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Thread: Kevlar Thread?

  1. #11
    Senior Member headchange4u's Avatar
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    I got in my six spools of Kevlar thread today: olive drab, dirt brown, black, red, yellow, and orange. It's made of several strands and looks just like normal thread, maybe a little thinner than the WM polyester thread I use. The spools are small (50 yards each) and I was thinking about using it to make my tarp. I figure I can wind the bobbin with one color and sew with another color.

    HOLY CRAP!!!!

    This stuff can't be broken by hand. It would cut you before it breaks. I had three different people at work tried to break it and all were left shaking their heads in disbelief and shaking their hands from the pain of trying to break it. I also tried to cut the thread with some standard scissors here at work and they wouldn't cut it. I'm gonna try my wife's titanium scissors at home. The only way to break the thread is to burn it with a lighter.

    I am having a little bit of apprehension on even using this thread to sew with in my machine. I'm afraid that if the thread binds up while sewing it may tear up the machine. I will try a few stitches and see.

    I will definitely start carrying a spool of this stuff in my pack, probably the yellow because of visibility. It would be great for fishing line, dental floss, gear repair, animal snares, trip line, etc. I swear if this stuff was bigger you could use this stuff for tarp guy lines. It would probably cut through the tie-outs before breaking.

    Oh and it would be a terrific garret, JJ. Probably cut someone’s head off with this stuff.
    Last edited by headchange4u; 06-05-2007 at 15:31.

  2. #12
    Senior Member The Breeze's Avatar
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    Cool thread

    sounds great . and the thing with the sewing machine it would break the needle first now if it got hung in the dogs that maybe something but if it was that strong i would use it as bear bag rope hehehehe
    Bear bait what??? Your It!!!!!!!!

  3. #13
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    Let us know how it goes.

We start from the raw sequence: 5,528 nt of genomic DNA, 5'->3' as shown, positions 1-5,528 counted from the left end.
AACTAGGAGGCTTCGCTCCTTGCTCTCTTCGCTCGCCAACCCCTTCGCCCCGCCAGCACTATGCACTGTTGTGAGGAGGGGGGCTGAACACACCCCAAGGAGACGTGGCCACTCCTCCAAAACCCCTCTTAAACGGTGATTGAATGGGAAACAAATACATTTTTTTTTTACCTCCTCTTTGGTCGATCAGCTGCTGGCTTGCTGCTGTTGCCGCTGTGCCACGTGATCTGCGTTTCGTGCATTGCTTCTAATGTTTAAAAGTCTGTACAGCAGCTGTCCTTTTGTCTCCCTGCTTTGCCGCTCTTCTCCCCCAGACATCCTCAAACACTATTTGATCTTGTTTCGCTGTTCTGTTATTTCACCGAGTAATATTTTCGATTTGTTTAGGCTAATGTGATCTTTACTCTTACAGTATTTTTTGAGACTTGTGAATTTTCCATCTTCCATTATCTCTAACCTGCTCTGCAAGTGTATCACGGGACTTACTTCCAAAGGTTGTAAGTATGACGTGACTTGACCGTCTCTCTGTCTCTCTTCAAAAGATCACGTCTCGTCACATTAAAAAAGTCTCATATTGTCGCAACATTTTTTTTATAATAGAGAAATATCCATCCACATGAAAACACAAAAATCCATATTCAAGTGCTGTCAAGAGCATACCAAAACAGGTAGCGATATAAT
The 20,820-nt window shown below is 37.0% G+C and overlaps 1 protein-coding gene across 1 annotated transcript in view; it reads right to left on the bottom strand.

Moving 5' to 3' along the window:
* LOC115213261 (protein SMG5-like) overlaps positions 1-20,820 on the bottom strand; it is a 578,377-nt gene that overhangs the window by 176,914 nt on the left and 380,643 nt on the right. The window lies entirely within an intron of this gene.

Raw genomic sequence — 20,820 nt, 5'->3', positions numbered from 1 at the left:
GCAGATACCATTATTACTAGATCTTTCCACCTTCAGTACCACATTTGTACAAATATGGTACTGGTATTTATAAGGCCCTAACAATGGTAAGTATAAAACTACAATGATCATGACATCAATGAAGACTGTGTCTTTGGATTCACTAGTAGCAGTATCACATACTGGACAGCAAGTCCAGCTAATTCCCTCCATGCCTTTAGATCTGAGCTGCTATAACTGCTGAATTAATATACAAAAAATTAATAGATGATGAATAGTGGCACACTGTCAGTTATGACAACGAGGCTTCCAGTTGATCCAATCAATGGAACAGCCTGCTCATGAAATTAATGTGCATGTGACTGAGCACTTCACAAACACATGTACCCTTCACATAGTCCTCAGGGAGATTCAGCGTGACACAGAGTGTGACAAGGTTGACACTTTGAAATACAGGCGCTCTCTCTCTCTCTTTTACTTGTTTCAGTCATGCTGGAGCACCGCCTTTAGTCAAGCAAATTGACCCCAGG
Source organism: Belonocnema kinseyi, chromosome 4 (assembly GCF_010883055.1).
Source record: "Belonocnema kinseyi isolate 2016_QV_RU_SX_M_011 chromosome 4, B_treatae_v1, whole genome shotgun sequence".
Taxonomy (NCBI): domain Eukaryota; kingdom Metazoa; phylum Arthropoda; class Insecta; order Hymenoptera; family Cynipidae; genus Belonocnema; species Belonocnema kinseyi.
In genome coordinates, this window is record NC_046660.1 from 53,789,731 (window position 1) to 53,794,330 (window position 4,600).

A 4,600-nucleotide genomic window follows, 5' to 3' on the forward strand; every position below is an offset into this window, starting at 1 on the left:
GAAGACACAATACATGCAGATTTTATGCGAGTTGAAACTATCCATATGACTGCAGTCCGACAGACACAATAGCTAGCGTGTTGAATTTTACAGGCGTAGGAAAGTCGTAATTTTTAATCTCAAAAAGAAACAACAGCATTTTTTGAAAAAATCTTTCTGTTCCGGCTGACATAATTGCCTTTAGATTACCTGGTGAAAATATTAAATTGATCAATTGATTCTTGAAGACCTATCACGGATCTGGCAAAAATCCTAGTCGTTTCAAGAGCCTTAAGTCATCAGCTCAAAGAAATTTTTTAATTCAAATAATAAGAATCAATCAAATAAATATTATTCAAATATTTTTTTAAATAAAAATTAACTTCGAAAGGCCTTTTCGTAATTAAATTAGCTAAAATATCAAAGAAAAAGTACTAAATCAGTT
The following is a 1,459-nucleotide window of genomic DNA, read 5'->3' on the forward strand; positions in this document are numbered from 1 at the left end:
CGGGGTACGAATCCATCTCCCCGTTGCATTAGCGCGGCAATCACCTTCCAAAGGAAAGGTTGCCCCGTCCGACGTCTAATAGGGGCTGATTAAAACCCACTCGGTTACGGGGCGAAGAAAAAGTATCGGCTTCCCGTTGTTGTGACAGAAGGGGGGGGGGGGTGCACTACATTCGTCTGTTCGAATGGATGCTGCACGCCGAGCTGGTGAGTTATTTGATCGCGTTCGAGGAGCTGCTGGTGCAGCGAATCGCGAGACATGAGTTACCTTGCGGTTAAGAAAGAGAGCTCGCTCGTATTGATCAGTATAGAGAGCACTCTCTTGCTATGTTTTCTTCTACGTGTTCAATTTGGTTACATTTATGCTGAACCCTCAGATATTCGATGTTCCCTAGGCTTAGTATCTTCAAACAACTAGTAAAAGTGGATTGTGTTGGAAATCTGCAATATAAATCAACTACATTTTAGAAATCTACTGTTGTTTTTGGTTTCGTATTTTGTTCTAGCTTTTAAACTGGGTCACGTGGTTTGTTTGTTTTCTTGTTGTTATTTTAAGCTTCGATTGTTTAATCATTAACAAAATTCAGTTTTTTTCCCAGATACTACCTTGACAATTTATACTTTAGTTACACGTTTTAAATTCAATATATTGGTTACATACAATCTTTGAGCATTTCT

After I killed my last machine with the wrong thread, too thick and gumed everything up, I am sticking with normal thread for awhile.
    Is that too much to ask? Girls with frikkin' lasers on their heads?
    The hanger formly known as "hammock engineer".

  4. #14
    slowhike's Avatar
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    yep... let us know how it goes in the sewing mach. i think that stuff would be great for certian applications. ...tim
    don`t leave the CREATOR out of the creation!

  5. #15
    Senior Member Frolicking Dino's Avatar
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    This might be good for rigging tarps http://cgi.ebay.com/50-of-50-KEVLAR-...QQcmdZViewItem
    This is a link to this guy's ebay store - lots of interesting thread.
    Last edited by Frolicking Dino; 01-03-2007 at 16:39. Reason: Add info

  6. #16
    slowhike's Avatar
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    what does the 12#, 20#, 50#, etc stand for? is that the thread weight?
    don`t leave the CREATOR out of the creation!

  7. #17
    Senior Member Frolicking Dino's Avatar
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    Thread weight is a difficult system to define. However, the larger the number, the thinner the thread will be. The system originally used a set amount of weight and the number referred to the length of the thread that would equal that weight. Here is an article on thread weight
    Last edited by Frolicking Dino; 01-04-2007 at 06:37.

  8. #18
    Senior Member headchange4u's Avatar
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    I tried using is in my sewing machine and it didn't do to well. For starters, the thread frays really easily and gums the machine up. If the the thread tangles it will stop my machine in it's tracks. If the thread was waxed it would probably be much better. I also got a bird nest of fibers hung on the bobbin hook and I had to clean it out of the machine.

    I did manage to sew about 2 feet on my new tarp before it gummed up my machine. It took me the better part of 10 minutes to rip the seam open and remove the thread. My seam ripper had a hard time cutting the thread also. I decided to stick with what works and use the WM poly thread.

    I sure wish this thread would work because it would make a great ridgeline seam for a tarp and would be great for gear that has stress on the seams.

  9. #19
    Senior Member The Breeze's Avatar
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    Question thread

    try wax paper or put a block parfen wax that you can get at the grocery store where the thread feed to coat the thread hope this helps
    Bear bait what??? Your It!!!!!!!!

  10. #20
    Senior Member Frolicking Dino's Avatar
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    May I suggest sewing the seam as usual and then hand sewing a kevlar seam on the ridgeline. This will add the strength without gunmming up your machine.

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